Conservation and Sustainable Use of the Biosphere - WBGU

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Conservation and Sustainable Use of the Biosphere - WBGU

66 D The use of genetic and species diversity

100,000 synthetic substances have to be tested to

bring a new medicine onto the market, the same

number of randomly collected plants is sufficient to

develop on average five new medicines. The success

rate of ethno-botany is probably even higher, for

here the effect of traditional medicinal plants is

already proven (SAG, 1997).

In contrast to the long development story of

Aspirin ® (Box D 3.3-2) the development of Taxol ®

represents the modern bioprospecting approach

(Box D 3.3-3). In the case of Taxol ® a horizontal

genetic exchange, probably with a fungus in the bark

of the yew tree, means that in future Taxol ® does not

have to be produced from yew plantations but can be

produced from cultures of this fungus. By identifying

the gene for the substance of interest, eg through

modern molecular diagnosis (eg differential display)

and highly effective sequencing techniques, even

more prospects open up. As will be explained with

examples in Section D 3.3.4, the desired gene can be

transferred (‘transfected’) into a cultivated plant, but

also in an easily cultivatable microorganism. With

this type of measure, economic viability can often be

enhanced.

D 3.3.3.3

Terrestrial microorganisms

Terrestrial bacteria and fungi are predestined as producers

of secondary metabolites as generally they

live in symbiotic or parasitic relationships. As illustrated

by the example of Taxol ® , increasingly

microorganisms are being identified as the real

source of substances which originally were wrongly

ascribed to a parasitized plant (or animal) or one living

in symbiosis.The poisonous ergot of rye alkaloids

that are produced by sac fungi living on cereals

(Ascomycetes of the Claviceps genus) are a classic

example. Accordingly, the interest in bioprospecting

microorganisms is growing, particularly since so far

only a fraction of these have been identified and

analysed (Table D 1.2-1).

Consequently, some 50 per cent of individual projects

supported under the BMBF’s support focus

‘Biotechnology 2000’ address the use of microorganisms

and their products. A large number of highly

effective antibiotic, cytostatic (cell-growth inhibitors)

or immune-suppressant substances from various

microorganisms have been used for years. Over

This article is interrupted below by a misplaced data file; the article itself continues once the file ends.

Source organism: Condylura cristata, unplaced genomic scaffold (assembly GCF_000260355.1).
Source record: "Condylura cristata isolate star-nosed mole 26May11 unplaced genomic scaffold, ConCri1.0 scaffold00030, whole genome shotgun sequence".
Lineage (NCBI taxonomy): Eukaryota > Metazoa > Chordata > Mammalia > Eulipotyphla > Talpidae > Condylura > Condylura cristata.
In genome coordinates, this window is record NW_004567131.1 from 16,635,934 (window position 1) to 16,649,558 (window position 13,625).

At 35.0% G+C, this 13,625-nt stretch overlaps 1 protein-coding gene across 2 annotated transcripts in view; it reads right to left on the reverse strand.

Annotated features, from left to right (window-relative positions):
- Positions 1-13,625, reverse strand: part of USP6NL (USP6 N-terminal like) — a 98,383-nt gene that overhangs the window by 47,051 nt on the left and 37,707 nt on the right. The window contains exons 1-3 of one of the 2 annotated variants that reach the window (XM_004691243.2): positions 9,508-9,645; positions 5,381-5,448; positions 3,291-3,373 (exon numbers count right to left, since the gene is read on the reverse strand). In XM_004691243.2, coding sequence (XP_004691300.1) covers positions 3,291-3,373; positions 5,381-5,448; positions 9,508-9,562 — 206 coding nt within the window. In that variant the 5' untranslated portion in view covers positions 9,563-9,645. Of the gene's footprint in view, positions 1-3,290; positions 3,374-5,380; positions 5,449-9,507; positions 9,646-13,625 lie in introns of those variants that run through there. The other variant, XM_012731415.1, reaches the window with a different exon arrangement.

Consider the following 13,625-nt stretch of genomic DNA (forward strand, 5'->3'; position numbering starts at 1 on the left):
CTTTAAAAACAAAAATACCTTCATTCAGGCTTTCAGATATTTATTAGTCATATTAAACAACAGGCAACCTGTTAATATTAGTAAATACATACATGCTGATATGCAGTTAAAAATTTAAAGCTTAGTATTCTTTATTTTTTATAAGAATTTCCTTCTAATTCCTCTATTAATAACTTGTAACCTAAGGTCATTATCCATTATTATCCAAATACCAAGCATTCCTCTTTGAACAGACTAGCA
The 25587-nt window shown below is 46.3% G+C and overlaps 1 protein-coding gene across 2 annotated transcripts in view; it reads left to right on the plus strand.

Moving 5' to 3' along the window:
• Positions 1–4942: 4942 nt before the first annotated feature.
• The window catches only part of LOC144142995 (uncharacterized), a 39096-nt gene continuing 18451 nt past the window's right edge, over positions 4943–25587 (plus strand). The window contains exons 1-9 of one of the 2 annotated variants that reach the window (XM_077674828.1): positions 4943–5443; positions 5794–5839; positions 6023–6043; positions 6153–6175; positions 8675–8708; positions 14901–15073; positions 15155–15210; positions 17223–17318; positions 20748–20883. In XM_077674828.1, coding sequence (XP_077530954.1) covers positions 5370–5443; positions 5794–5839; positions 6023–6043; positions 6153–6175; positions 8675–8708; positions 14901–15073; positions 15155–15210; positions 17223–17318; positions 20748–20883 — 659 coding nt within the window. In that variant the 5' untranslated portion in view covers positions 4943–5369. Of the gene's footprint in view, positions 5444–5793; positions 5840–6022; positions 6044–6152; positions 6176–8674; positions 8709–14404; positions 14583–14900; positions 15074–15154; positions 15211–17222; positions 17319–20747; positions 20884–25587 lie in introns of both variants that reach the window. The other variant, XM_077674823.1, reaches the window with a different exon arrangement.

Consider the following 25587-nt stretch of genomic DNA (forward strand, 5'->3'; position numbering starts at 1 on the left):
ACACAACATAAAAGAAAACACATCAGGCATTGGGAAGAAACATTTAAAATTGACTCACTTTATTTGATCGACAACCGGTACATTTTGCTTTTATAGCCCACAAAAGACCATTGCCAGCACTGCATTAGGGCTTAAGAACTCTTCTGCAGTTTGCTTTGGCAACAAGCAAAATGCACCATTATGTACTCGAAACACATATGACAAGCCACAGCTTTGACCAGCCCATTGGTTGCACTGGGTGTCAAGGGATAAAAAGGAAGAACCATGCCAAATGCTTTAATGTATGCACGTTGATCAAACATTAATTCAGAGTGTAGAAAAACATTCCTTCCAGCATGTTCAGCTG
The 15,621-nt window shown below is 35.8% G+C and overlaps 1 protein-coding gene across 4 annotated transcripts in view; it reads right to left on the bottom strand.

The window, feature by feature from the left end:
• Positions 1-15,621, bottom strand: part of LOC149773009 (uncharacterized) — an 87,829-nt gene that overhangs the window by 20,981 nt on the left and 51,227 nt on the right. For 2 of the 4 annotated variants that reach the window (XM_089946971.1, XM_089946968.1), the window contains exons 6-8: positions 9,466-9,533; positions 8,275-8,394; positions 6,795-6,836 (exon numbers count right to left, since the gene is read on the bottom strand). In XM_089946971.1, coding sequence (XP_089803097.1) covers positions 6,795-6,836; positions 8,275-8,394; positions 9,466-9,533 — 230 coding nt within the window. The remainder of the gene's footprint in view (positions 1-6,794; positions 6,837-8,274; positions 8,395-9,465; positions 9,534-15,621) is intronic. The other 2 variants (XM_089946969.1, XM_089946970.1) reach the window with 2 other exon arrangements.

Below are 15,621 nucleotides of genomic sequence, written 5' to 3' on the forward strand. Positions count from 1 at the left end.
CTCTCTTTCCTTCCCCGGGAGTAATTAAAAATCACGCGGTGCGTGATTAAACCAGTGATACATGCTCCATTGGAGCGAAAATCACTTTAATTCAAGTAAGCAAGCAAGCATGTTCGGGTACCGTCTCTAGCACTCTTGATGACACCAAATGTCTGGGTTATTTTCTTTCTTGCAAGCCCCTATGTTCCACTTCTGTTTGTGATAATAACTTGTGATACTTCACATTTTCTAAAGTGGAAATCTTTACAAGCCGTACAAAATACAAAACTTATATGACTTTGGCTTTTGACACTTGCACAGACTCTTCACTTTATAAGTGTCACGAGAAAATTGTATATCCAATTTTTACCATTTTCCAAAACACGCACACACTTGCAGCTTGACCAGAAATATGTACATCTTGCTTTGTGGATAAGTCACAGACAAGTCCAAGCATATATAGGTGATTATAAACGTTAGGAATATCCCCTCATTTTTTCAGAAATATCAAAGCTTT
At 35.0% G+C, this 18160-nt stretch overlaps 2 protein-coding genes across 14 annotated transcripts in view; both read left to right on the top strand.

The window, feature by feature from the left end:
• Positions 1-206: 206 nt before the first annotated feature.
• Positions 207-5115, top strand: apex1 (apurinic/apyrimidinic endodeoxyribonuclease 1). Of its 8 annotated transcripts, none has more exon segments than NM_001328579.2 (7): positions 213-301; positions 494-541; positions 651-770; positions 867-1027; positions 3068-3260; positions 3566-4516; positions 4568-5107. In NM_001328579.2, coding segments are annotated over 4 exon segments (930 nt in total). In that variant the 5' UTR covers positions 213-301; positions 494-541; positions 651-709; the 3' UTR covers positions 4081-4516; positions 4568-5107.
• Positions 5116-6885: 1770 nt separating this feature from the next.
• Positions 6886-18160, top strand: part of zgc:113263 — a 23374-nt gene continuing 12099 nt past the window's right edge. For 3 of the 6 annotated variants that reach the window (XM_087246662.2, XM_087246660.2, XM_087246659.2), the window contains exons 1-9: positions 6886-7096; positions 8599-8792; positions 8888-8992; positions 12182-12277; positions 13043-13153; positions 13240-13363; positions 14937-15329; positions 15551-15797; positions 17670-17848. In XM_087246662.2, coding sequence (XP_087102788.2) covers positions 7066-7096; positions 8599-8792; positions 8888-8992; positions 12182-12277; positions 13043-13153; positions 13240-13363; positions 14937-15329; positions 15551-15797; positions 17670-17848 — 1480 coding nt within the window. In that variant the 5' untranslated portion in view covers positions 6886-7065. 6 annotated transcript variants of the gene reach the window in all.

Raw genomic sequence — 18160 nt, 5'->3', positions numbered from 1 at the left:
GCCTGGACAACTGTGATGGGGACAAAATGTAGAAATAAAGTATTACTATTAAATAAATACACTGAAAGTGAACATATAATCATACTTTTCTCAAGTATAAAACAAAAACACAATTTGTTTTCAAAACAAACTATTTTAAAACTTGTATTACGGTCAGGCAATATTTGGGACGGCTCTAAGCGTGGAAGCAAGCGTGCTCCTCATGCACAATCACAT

20 different antibiotics are produced from Streptomyces

species alone. This family also produces a

larger number of cancer blocking cytostatica and

Box D 3.3-2

Aspirin ® – a one-hundred year history

Back around 400 BC Hippocrates was prescribing an infusion

from the bark of the white willow (Salix alba) against

inflammation of the joints. The proponents of the signature

theory in the Middle Ages used white willow tea to treat

stiff joints and rheumatic pain because the willow had supple

branches. The natural painkiller was forgotten for a

while until in 1763, a Mr Stone from England described the

anti-pyretic effects of willow bark. This finding was used in

1806 at the time of the Continental Blockade in Germany as

an urgently needed substitute for China bark (Chinchona)

that could no longer be imported.The following steps led to

the manufacture of pure acetylsalicylic acid, the active substance

in willow bark:

• in 1828 J A Buchner isolated a yellowish mass from willow

bark, that he named Salicin.

• in 1829 the French apothecary Leroux isolated Salicin in

crystallized form.

• in 1838 R Piria manufactured salicylic acid from Salicin.

At around the same time the Swiss apothecary Pagenstecher

distilled salicylaldehyde from the flowers of the

herbaceous meadow-sweet (Filipendula ulmaria; syn.

Spiraea ulmaria); oxidation to salicylic acid followed.

• in 1853 the chemist C F Gerhardt managed for the first

time to synthesize an impure, but also non durable,

acetylsalicylic acid.

• in 1874, after H Kolbe had elucidated the chemical structure

of salicylic acid, industrial production began.

• in 1876 Ries and Stricker proved that the synthetic salicylic

acid was suited to treating rheumatic fever and it

cost ten times less than the natural substance.

The chemical factory of Friedrich von Heyden (Radebeul-

Dresden) and the Elberfeld paint factory, previously

Friedrich Bayer & Co., tried to develop a variety that would

be tolerable to the stomach. In August 1897 the chemist Dr

Felix Hoffmann (Friedrich Bayer & Compagnon) reported

for the first time a chemically pure and durable acetylsalicylic

acid (ASA) extracted by acetylisation. The preparation

was registered under the name Aspirin ® and patented

in 1899.The First World War, with its immense need for pain

and fever medication, the renewed and now total import

blockade on quinine and finally the great fever pandemic of

1918/19 all promoted the success of Aspirin ® . The British

pharmacologist John R Vane received the Nobel prize for

medicine in 1982 for elucidating the active mechanism of

ASA. Currently, new forms of ASA with longer effect and

reduced side effects are being developed, such as Celebrex ®

and Vioxx ® ; they were approved for the US market in 1999.

ASA is constantly being ascribed new indications, eg lowering

the risk of heart attack or reducing the risk for certain

types of cancer. Bayer AG took a long time to correctly

place Aspirin ® in the market which for a long time now has

not been under patent protection. Today in Bitterfeld 785

tonnes of acetylsalicylic acid is processed annually to produce

Aspirin ® tablets (1.8 million per hour) – that is a third

of total world Aspirin ® production with annual sales of

US$425 million. Aspirin ® is the most frequently sold drug

on all continents.

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